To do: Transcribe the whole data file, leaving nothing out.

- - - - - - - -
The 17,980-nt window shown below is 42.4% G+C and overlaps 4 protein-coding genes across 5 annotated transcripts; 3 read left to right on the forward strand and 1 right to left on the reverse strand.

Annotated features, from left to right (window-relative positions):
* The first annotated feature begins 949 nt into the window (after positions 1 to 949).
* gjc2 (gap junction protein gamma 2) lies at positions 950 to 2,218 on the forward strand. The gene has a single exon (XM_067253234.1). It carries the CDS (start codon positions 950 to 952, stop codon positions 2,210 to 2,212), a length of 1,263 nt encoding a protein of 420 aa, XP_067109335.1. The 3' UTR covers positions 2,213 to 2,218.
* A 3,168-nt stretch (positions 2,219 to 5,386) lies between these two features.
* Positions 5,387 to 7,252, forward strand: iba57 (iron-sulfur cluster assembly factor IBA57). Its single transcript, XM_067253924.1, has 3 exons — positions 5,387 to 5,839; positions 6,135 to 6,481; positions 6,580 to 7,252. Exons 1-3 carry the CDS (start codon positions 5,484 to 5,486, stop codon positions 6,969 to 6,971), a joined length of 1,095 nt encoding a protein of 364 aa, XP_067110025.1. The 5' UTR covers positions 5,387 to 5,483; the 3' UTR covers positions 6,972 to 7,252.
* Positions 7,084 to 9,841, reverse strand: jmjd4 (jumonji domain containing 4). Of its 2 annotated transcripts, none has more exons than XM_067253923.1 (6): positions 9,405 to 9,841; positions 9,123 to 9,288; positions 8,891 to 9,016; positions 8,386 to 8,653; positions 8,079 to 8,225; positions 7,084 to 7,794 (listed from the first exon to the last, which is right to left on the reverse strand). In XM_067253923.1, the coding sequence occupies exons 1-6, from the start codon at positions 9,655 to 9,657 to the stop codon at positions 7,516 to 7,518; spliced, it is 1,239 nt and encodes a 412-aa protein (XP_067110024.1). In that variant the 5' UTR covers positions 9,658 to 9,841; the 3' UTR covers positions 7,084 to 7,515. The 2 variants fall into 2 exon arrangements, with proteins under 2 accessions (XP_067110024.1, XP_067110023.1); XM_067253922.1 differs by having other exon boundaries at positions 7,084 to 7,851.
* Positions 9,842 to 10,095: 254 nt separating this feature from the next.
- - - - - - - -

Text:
The 17,980-nt window shown below is 42.4% G+C and overlaps 4 protein-coding genes across 5 annotated transcripts; 3 read left to right on the forward strand and 1 right to left on the reverse strand.

Annotated features, from left to right (window-relative positions):
* The first annotated feature begins 949 nt into the window (after positions 1 to 949).
* gjc2 (gap junction protein gamma 2) lies at positions 950 to 2,218 on the forward strand. The gene has a single exon (XM_067253234.1). It carries the CDS (start codon positions 950 to 952, stop codon positions 2,210 to 2,212), a length of 1,263 nt encoding a protein of 420 aa, XP_067109335.1. The 3' UTR covers positions 2,213 to 2,218.
* A 3,168-nt stretch (positions 2,219 to 5,386) lies between these two features.
* Positions 5,387 to 7,252, forward strand: iba57 (iron-sulfur cluster assembly factor IBA57). Its single transcript, XM_067253924.1, has 3 exons — positions 5,387 to 5,839; positions 6,135 to 6,481; positions 6,580 to 7,252. Exons 1-3 carry the CDS (start codon positions 5,484 to 5,486, stop codon positions 6,969 to 6,971), a joined length of 1,095 nt encoding a protein of 364 aa, XP_067110025.1. The 5' UTR covers positions 5,387 to 5,483; the 3' UTR covers positions 6,972 to 7,252.
* Positions 7,084 to 9,841, reverse strand: jmjd4 (jumonji domain containing 4). Of its 2 annotated transcripts, none has more exons than XM_067253923.1 (6): positions 9,405 to 9,841; positions 9,123 to 9,288; positions 8,891 to 9,016; positions 8,386 to 8,653; positions 8,079 to 8,225; positions 7,084 to 7,794 (listed from the first exon to the last, which is right to left on the reverse strand). In XM_067253923.1, the coding sequence occupies exons 1-6, from the start codon at positions 9,655 to 9,657 to the stop codon at positions 7,516 to 7,518; spliced, it is 1,239 nt and encodes a 412-aa protein (XP_067110024.1). In that variant the 5' UTR covers positions 9,658 to 9,841; the 3' UTR covers positions 7,084 to 7,515. The 2 variants fall into 2 exon arrangements, with proteins under 2 accessions (XP_067110024.1, XP_067110023.1); XM_067253922.1 differs by having other exon boundaries at positions 7,084 to 7,851.
* Positions 9,842 to 10,095: 254 nt separating this feature from the next.